Notes from the Saugerties Village Board

The driveway to Stella’s Station parking lot. (Photo by David Gordon)

Former village police chief led this year’s parade

Former Saugerties police chief William Kimble would be the grand marshal for the village’s July 4 parade, mayor Bill Murphy announced July 1 at the village meeting shortly before the parade. “He just celebrated 50 years of service [including 29 years as chief], and we had a nice little reception for him,” said Murphy, While the village government held a party for him, “he hasn’t really retired,” Murphy said. Kimble can be seen directing traffic and crossing kids after school at the intersection of Partition and Main streets.

The right right-of-way

The village board discussed changing the rules for an access driveway between Stella’s Station and the Bluestone Roasting Company at its July 1 meeting. In a letter to the board, police chief Joseph Sinagra expresses concern that cars parked close to the exit ramp for Stella’s parking lot off Partition Street created a blind spot that endangered vehicle and pedestrian traffic.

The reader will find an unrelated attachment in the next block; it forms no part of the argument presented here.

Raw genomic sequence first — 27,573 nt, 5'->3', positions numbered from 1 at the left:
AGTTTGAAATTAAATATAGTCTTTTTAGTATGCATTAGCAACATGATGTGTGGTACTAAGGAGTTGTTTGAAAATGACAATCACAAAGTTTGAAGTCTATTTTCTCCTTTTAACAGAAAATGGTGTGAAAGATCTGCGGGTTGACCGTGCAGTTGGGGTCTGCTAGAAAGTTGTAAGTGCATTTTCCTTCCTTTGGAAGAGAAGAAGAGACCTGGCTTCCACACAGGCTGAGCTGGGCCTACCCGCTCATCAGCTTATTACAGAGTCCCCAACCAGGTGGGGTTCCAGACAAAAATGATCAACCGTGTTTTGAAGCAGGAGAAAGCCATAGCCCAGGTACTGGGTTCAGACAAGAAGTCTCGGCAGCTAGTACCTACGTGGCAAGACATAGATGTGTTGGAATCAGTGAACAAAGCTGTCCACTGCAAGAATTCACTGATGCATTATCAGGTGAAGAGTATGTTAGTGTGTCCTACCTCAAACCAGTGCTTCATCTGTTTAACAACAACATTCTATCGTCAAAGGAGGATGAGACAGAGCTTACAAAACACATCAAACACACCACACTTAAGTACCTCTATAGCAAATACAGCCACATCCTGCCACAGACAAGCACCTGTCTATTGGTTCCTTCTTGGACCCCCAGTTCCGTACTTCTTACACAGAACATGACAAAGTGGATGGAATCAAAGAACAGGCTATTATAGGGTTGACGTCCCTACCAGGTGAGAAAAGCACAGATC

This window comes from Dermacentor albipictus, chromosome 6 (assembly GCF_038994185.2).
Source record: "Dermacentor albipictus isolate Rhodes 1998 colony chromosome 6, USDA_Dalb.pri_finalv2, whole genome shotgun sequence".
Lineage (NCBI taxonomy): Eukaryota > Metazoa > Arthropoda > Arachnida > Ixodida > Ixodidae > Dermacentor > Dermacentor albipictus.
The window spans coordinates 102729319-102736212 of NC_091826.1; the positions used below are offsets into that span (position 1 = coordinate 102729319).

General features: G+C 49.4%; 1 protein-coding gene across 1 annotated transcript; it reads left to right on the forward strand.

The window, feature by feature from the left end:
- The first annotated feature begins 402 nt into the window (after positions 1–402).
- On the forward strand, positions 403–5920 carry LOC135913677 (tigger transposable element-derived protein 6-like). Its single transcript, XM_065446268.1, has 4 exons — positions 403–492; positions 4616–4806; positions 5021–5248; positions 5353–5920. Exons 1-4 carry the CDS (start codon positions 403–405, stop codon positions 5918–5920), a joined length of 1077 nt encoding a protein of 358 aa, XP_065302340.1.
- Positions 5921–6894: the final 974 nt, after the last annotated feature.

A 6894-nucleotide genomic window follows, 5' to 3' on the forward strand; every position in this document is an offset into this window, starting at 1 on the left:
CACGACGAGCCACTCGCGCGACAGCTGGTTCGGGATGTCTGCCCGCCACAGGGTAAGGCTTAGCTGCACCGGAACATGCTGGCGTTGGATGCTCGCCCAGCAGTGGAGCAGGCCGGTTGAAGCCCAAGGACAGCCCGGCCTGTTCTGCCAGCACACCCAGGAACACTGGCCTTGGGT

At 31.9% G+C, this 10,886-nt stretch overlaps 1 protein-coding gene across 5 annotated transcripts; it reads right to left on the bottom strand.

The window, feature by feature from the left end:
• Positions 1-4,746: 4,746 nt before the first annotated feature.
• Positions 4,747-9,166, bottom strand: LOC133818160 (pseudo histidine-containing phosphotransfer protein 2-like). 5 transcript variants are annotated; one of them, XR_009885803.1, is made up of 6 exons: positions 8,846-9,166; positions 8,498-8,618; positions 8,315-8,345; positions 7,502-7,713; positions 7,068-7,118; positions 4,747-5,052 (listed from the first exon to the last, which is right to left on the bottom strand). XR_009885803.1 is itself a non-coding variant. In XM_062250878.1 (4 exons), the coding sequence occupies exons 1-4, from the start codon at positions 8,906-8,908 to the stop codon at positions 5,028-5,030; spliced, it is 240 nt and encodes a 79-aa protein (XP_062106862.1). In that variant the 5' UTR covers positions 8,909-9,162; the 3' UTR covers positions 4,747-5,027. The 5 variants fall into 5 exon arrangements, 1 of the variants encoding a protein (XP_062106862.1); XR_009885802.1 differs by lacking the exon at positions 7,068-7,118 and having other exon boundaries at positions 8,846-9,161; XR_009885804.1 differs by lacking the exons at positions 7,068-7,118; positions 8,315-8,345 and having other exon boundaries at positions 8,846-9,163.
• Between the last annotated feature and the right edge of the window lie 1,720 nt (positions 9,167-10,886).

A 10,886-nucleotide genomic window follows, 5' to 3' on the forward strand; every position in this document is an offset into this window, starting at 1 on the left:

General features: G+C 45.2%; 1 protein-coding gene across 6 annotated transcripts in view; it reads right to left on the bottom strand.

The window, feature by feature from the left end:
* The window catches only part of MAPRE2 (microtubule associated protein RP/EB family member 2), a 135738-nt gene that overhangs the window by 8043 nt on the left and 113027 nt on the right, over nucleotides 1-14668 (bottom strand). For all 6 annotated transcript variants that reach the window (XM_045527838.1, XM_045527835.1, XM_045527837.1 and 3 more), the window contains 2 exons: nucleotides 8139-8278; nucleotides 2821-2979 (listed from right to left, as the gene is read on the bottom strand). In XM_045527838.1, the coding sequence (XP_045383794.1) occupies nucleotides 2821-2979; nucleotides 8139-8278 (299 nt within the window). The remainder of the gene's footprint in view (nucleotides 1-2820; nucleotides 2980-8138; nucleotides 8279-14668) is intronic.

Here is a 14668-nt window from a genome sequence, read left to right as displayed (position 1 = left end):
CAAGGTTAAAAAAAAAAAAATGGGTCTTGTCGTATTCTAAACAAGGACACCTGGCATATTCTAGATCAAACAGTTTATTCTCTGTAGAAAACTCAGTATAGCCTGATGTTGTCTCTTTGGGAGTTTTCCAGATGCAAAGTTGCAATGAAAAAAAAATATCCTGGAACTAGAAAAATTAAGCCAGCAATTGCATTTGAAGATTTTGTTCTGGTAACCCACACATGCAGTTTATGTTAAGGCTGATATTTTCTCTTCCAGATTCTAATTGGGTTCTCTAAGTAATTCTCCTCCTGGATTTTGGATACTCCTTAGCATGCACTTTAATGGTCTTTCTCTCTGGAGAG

In the letter read at the meeting, Sinagra said he had personally witnessed this issue when walking a post in this area. He saw motorists attempting to enter Partition Street with an obstructed view. He also witnessed pedestrians unaware of the driveway walking into the path of vehicles attempting to exit.”

Sinagra has received a number of suggestions for alleviating the problem, including elimination of a parking space in front of the Bluestone Roasting Company and making the roadway into the parking lot one-way, with the exit onto Jane Street.

Mayor William Murphy said he too had seen the problem, and has discussed the possibility of eliminating a parking space. At one time a neighboring property owner allowed people to cross his property to get to Jane Street, Murphy said, but “evidently something went amiss between two business owners, and that privilege was taken away.”